Russia, too, has warned that U.S. deployment of a missile defense system is unacceptable, and that Moscow won't renegotiate the 1972 Antiballistic Missile Treaty, which forbids the deployment of further defensive systems by either side. While China is concerned that even the proposed 100 interceptor missiles based in Alaska would neutralize its nuclear capability, Russia fears that even though its existing fleet could easily overwhelm the initial deployment, this would simply be a stage toward developing the full-blown nuclear umbrella proposed by President Reagan during the "Star Wars" years.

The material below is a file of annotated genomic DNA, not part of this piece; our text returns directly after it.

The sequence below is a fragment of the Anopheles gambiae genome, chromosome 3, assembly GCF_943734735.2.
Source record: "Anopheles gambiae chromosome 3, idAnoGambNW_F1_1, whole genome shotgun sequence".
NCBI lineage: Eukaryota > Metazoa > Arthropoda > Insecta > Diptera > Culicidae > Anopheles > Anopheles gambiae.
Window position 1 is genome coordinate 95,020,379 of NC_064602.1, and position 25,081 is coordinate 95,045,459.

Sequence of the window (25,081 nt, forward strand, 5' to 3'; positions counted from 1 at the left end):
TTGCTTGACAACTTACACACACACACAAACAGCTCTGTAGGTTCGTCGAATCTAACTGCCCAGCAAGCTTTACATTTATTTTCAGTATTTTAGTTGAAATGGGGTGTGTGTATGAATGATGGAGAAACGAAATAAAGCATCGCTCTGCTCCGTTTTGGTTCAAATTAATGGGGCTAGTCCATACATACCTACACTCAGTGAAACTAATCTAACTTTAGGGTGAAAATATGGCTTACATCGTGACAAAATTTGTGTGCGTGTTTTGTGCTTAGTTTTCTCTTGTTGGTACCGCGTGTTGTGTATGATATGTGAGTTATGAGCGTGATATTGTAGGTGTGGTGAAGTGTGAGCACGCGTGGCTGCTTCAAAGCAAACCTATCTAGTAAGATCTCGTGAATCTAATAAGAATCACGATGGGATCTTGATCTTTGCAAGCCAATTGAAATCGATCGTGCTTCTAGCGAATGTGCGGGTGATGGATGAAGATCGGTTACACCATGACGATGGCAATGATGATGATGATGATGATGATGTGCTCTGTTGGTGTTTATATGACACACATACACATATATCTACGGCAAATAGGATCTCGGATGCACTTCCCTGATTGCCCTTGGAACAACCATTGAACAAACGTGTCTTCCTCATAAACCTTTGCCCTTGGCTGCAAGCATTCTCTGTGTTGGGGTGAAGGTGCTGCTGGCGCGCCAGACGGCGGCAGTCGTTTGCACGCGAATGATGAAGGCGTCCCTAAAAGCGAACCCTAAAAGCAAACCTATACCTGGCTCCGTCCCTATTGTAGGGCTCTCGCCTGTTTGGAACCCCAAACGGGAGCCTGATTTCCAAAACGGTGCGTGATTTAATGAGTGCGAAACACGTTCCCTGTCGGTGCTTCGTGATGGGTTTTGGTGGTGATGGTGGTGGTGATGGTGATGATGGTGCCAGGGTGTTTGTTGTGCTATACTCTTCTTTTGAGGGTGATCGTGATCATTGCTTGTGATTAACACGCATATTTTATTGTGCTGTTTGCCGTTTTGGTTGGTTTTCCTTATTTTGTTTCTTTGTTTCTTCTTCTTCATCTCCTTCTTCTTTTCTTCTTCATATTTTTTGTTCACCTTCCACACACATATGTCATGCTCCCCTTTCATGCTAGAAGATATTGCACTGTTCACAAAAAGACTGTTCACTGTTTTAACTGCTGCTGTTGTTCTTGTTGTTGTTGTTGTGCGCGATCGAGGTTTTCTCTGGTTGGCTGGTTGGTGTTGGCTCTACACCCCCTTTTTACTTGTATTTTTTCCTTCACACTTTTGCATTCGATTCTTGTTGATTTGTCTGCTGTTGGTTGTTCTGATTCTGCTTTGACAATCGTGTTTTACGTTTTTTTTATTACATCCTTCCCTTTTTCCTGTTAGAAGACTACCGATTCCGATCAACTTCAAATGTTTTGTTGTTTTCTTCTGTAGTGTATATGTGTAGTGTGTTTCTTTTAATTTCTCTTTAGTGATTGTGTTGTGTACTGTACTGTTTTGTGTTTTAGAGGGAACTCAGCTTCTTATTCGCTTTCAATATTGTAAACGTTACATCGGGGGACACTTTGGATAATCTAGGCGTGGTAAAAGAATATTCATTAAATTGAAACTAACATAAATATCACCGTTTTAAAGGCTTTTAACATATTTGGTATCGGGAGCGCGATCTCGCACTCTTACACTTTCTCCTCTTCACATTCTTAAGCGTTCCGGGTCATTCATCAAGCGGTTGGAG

And, indeed, that's the way many conservative Republicans see it, too. Both Moscow and Beijing have warned that their primary response to the proposed shield against "rogue" missiles will be to expand their own missile fleets, and they've also got their scientists huddling together to figure out ways of beating the U.S. interceptor system (which, by all accounts, isn't exactly difficult right now, since the system has yet to prove itself able to trump even the most basic decoys and countermeasures used by an incoming missile). But, of course, the fact that a U.S. plan to build a limited shield has the Russians threatening to build new missiles also has Washington's European allies complaining that while they won't be covered by the shield, they're every bit as vulnerable to a new generation of Russian missiles. All this over an interceptor system whose performance in tests leaves many scientists unconvinced that it's more than simply hypothetical.